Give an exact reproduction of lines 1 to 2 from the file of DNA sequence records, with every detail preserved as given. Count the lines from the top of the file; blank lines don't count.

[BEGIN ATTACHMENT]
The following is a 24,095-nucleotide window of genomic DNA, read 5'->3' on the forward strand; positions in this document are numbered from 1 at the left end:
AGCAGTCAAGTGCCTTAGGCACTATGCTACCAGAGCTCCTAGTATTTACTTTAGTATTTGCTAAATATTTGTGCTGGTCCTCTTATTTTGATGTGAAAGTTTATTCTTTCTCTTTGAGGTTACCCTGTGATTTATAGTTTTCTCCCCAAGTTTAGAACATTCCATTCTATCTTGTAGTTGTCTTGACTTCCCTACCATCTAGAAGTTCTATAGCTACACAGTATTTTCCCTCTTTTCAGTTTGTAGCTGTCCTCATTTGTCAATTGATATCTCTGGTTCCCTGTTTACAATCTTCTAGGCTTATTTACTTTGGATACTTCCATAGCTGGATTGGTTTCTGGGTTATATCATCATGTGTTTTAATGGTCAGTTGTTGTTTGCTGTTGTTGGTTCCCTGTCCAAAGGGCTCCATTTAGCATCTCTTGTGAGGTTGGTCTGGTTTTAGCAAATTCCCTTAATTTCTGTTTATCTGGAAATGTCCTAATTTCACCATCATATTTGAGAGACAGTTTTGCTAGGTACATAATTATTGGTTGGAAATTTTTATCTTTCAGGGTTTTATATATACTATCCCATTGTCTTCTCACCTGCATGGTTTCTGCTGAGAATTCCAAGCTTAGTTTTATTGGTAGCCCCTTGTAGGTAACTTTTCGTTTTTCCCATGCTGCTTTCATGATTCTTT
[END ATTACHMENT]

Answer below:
The following is a 24,095-nucleotide window of genomic DNA, read 5'->3' on the forward strand; positions in this document are numbered from 1 at the left end:
AGCAGTCAAGTGCCTTAGGCACTATGCTACCAGAGCTCCTAGTATTTACTTTAGTATTTGCTAAATATTTGTGCTGGTCCTCTTATTTTGATGTGAAAGTTTATTCTTTCTCTTTGAGGTTACCCTGTGATTTATAGTTTTCTCCCCAAGTTTAGAACATTCCATTCTATCTTGTAGTTGTCTTGACTTCCCTACCATCTAGAAGTTCTATAGCTACACAGTATTTTCCCTCTTTTCAGTTTGTAGCTGTCCTCATTTGTCAATTGATATCTCTGGTTCCCTGTTTACAATCTTCTAGGCTTATTTACTTTGGATACTTCCATAGCTGGATTGGTTTCTGGGTTATATCATCATGTGTTTTAATGGTCAGTTGTTGTTTGCTGTTGTTGGTTCCCTGTCCAAAGGGCTCCATTTAGCATCTCTTGTGAGGTTGGTCTGGTTTTAGCAAATTCCCTTAATTTCTGTTTATCTGGAAATGTCCTAATTTCACCATCATATTTGAGAGACAGTTTTGCTAGGTACATAATTATTGGTTGGAAATTTTTATCTTTCAGGGTTTTATATATACTATCCCATTGTCTTCTCACCTGCATGGTTTCTGCTGAGAATTCCAAGCTTAGTTTTATTGGTAGCCCCTTGTAGGTAACTTTTCGTTTTTCCCATGCTGCTTTCATGATTCTTT